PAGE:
Qatar’s recent 2022 World Cup win has brought about a focus on large scale air-conditioning, particularly when summer temperatures in the country regularly pass 40 deg C.
12 stadiums will be built in all with several being ‘open air’. All will be incorporating solar technology to generate electricity, and when not in use this will be diverted back onto the grid. This arrangement is claimed to facilitate carbon-neutral stadiums.
However, this claim has been challenged due to the gas used in the actual A/C units, which will produce a degree of leakage into the atmosphere.
Furthermore, the huge energy demands required to power the facilities may not be fully covered by solar technology.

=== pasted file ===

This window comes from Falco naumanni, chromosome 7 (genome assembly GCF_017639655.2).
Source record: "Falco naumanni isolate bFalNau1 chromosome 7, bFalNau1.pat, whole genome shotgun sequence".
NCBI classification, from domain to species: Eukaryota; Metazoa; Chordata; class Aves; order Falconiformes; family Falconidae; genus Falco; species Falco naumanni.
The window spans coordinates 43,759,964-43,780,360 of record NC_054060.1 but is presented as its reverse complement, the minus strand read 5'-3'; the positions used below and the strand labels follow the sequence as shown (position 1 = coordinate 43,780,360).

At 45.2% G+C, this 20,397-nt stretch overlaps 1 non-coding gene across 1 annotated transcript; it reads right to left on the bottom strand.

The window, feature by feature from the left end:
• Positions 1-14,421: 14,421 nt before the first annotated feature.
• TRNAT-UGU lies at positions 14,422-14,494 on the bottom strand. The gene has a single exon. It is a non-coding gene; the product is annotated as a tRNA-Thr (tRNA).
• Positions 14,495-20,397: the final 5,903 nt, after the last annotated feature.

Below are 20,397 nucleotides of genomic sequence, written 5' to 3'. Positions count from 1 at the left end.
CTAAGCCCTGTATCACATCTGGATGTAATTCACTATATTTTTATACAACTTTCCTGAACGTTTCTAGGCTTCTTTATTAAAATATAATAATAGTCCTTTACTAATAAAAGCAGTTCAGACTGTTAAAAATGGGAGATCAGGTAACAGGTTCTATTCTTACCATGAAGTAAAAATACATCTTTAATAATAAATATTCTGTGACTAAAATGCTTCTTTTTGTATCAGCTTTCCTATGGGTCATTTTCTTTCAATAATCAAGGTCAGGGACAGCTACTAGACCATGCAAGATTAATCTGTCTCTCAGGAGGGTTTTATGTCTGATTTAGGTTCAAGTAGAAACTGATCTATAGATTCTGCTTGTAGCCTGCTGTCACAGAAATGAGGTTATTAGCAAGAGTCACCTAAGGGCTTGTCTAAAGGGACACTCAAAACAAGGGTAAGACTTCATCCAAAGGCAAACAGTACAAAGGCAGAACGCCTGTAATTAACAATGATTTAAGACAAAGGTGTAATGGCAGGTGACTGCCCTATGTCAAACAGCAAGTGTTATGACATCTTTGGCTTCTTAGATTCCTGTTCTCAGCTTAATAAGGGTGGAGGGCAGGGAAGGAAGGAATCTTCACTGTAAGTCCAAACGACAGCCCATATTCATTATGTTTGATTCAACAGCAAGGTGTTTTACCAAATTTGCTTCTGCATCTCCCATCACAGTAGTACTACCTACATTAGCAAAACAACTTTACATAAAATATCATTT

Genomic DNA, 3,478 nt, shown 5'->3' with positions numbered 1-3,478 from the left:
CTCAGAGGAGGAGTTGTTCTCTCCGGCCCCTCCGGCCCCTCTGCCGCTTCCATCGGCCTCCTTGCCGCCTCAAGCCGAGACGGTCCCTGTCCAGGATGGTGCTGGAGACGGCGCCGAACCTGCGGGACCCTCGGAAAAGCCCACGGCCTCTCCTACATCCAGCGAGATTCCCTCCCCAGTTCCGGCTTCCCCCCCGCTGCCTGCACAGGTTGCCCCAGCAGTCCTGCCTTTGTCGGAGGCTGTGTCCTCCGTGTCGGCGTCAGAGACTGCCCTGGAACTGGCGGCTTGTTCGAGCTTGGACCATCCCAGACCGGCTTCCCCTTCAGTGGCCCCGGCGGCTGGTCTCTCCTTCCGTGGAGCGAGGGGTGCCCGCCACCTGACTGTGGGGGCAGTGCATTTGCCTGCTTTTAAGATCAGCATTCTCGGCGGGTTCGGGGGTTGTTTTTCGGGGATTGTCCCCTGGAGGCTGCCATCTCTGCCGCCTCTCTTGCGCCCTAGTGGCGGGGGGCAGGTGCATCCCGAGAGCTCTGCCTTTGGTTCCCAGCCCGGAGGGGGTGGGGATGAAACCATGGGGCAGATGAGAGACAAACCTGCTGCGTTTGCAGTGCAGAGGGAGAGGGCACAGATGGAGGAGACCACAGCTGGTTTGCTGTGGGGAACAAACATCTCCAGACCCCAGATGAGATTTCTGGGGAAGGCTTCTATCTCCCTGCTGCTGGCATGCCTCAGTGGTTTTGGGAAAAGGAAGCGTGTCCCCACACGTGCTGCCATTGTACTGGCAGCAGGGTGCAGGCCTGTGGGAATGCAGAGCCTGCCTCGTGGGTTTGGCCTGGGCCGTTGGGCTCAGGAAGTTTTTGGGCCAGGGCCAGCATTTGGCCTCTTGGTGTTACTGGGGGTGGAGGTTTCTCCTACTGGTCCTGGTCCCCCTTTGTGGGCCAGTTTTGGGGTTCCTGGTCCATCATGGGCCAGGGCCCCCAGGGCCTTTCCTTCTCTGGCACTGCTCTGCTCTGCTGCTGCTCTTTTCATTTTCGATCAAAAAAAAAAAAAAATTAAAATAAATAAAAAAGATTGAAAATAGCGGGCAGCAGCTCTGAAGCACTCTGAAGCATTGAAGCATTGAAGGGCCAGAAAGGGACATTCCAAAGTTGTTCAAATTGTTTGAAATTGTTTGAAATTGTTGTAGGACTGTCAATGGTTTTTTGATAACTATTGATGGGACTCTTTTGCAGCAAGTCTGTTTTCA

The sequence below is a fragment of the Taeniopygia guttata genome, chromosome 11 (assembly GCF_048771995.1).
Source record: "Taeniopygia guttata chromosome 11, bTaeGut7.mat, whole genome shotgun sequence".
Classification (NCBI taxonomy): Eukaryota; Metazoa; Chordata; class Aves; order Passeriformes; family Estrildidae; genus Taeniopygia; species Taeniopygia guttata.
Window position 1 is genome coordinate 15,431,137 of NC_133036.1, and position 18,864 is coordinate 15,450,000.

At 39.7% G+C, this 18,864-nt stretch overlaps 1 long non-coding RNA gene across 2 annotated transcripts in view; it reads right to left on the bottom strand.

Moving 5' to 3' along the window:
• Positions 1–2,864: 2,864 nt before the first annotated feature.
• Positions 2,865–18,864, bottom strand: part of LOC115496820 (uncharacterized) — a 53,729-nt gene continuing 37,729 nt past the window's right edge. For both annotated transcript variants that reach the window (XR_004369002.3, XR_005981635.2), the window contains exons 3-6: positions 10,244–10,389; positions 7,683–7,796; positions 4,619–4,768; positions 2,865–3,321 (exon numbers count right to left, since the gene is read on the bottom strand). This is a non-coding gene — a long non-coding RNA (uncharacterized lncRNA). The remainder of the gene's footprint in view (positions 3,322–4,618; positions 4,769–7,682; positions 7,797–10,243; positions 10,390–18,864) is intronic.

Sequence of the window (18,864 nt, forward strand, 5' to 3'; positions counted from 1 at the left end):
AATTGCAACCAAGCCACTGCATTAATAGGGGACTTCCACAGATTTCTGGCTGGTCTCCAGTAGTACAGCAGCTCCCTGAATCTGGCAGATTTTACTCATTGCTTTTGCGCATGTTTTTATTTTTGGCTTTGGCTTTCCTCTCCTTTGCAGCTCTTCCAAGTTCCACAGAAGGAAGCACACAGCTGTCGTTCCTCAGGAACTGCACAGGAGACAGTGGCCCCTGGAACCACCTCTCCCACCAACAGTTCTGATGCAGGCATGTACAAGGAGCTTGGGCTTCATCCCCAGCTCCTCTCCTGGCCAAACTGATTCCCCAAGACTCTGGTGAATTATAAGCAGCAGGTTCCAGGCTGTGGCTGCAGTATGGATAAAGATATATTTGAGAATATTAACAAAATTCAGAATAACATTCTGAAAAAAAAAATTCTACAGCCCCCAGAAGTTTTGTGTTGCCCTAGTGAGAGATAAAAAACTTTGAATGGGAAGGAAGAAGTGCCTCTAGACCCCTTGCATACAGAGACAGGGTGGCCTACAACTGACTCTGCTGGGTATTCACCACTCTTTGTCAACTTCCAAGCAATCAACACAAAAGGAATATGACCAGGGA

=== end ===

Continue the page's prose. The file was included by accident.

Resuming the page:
Speaking in The Telegraph, Professor Graeme Maidment, South Bank University, said: “Although the stadia claim to be ‘carbon neutral’ it is not clear whether this assessment has included the impact of cooling gases. 10 per cent of all greenhouse gases are from refrigeration and air-conditioning, approximately one third of this is from air-con.”
The amount of energy that will be used is immeasurable at the moment, however David Butler of the Building Research Establishment, said: “Putting solar panels on the outside of the Qatari stadium will not generate enough energy to cool it. They will simply run out of juice as the amount of energy required will far outstrip the number of panels.”
Mr Maidment suggests adopting a cooling cycle approach, to harness the heat. “We would encourage the World Cup to use adsorption and absorption bridge technology, which means the cooling will be powered by renewable means.”